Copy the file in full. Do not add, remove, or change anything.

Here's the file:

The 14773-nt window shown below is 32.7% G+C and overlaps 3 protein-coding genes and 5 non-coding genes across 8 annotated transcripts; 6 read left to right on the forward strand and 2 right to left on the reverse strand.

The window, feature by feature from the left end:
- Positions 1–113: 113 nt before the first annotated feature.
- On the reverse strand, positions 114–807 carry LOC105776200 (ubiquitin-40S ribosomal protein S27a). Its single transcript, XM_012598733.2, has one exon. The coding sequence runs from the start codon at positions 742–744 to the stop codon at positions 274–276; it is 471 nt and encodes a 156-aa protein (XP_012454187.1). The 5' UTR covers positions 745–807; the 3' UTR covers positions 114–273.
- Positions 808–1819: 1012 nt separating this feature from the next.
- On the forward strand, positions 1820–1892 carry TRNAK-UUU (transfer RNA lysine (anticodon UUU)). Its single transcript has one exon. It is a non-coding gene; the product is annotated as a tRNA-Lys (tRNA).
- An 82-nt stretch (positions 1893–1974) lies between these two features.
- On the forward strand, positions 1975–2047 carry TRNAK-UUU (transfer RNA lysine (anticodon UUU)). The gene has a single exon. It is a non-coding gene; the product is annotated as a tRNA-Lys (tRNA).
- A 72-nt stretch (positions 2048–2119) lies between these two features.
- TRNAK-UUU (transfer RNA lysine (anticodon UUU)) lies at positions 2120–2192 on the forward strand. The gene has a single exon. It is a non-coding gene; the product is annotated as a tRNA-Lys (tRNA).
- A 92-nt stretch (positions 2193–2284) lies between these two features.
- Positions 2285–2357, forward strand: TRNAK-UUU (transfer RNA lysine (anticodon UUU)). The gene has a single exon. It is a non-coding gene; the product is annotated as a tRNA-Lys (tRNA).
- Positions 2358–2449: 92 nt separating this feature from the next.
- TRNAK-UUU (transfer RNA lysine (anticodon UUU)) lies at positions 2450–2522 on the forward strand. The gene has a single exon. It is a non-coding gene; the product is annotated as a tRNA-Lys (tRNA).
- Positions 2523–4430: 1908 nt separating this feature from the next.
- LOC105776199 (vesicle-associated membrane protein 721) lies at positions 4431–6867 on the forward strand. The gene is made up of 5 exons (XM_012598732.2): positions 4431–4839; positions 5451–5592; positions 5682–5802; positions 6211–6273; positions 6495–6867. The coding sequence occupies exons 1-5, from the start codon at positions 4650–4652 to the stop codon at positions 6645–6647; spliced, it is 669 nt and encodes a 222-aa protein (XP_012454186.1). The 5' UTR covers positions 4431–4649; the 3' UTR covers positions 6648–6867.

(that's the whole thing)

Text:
The 14773-nt window shown below is 32.7% G+C and overlaps 3 protein-coding genes and 5 non-coding genes across 8 annotated transcripts; 6 read left to right on the forward strand and 2 right to left on the reverse strand.

The window, feature by feature from the left end:
- Positions 1–113: 113 nt before the first annotated feature.
- On the reverse strand, positions 114–807 carry LOC105776200 (ubiquitin-40S ribosomal protein S27a). Its single transcript, XM_012598733.2, has one exon. The coding sequence runs from the start codon at positions 742–744 to the stop codon at positions 274–276; it is 471 nt and encodes a 156-aa protein (XP_012454187.1). The 5' UTR covers positions 745–807; the 3' UTR covers positions 114–273.
- Positions 808–1819: 1012 nt separating this feature from the next.
- On the forward strand, positions 1820–1892 carry TRNAK-UUU (transfer RNA lysine (anticodon UUU)). Its single transcript has one exon. It is a non-coding gene; the product is annotated as a tRNA-Lys (tRNA).
- An 82-nt stretch (positions 1893–1974) lies between these two features.
- On the forward strand, positions 1975–2047 carry TRNAK-UUU (transfer RNA lysine (anticodon UUU)). The gene has a single exon. It is a non-coding gene; the product is annotated as a tRNA-Lys (tRNA).
- A 72-nt stretch (positions 2048–2119) lies between these two features.
- TRNAK-UUU (transfer RNA lysine (anticodon UUU)) lies at positions 2120–2192 on the forward strand. The gene has a single exon. It is a non-coding gene; the product is annotated as a tRNA-Lys (tRNA).
- A 92-nt stretch (positions 2193–2284) lies between these two features.
- Positions 2285–2357, forward strand: TRNAK-UUU (transfer RNA lysine (anticodon UUU)). The gene has a single exon. It is a non-coding gene; the product is annotated as a tRNA-Lys (tRNA).
- Positions 2358–2449: 92 nt separating this feature from the next.
- TRNAK-UUU (transfer RNA lysine (anticodon UUU)) lies at positions 2450–2522 on the forward strand. The gene has a single exon. It is a non-coding gene; the product is annotated as a tRNA-Lys (tRNA).
- Positions 2523–4430: 1908 nt separating this feature from the next.
- LOC105776199 (vesicle-associated membrane protein 721) lies at positions 4431–6867 on the forward strand. The gene is made up of 5 exons (XM_012598732.2): positions 4431–4839; positions 5451–5592; positions 5682–5802; positions 6211–6273; positions 6495–6867. The coding sequence occupies exons 1-5, from the start codon at positions 4650–4652 to the stop codon at positions 6645–6647; spliced, it is 669 nt and encodes a 222-aa protein (XP_012454186.1). The 5' UTR covers positions 4431–4649; the 3' UTR covers positions 6648–6867.